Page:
Sequential extractions potentially offer useful information on how metals are bound to sediment. For example, reagents used in such extractions may be expected to selectively release metal bound to carbonates, iron and manganese oxides or organic/sulphidic material. However, various criticisms have been levelled at sequential methods, including that of inaccuracy in releasing metal from specific geochemical phases. This study examines specificity by analysing individual mineral phases previously equilibrated with metal-spiked artificial sea water. Substrates were then sequentially extracted according to the three-step BCR procedure. The distribution of recovered metal between extracts was compared to that expected if reagents were acting on a specific phase. Acetic acid released most of the metal associated with calcium carbonate, kaolinite, potassium felspar and ferrihydrite. Hydroxylamine hydrochloride contained most of the recovered metal from montmorillonite and manganese dioxide, as well as nickel from humic acid. Iron oxides are expected to be attacked by this reducing agent, but the majority of the metal had already been removed by the first extract (acetic acid). This may reflect the high absorption capacity of ferrihydrite. Zinc on humic acid was split between the first two reagents. The third extraction, hydrogen peroxide/ammonium acetate, which might be expected to release metal from organic or sulphidic material, only significantly recovered the added copper from humic acid. Total recoveries of the added metal were high, except from humic acid, felspar and montmorillonite, suggesting strong metal binding by these substrates. Variability between carefully controlled experiments raises some questions about the reproducibility of the extraction procedure which may be exacerbated when applying the method to real sediments.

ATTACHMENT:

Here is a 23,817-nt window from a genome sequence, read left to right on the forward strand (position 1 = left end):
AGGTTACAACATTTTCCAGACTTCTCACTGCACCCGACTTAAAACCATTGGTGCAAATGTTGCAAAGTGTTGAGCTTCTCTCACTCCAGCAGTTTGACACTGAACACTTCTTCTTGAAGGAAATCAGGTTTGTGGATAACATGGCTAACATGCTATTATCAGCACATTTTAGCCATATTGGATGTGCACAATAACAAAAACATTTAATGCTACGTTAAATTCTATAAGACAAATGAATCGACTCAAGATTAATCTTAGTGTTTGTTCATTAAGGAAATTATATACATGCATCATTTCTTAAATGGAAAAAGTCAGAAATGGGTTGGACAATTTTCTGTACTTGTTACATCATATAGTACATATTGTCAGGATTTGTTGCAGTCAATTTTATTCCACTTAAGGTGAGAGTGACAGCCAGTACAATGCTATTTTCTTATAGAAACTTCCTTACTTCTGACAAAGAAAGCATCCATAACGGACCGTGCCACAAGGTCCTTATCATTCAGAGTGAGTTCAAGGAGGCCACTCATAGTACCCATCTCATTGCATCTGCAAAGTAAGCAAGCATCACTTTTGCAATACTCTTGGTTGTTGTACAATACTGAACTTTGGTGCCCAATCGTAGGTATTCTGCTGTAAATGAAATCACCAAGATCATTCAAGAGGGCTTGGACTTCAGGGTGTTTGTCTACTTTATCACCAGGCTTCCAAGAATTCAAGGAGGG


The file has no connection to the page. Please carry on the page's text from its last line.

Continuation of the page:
- Sea water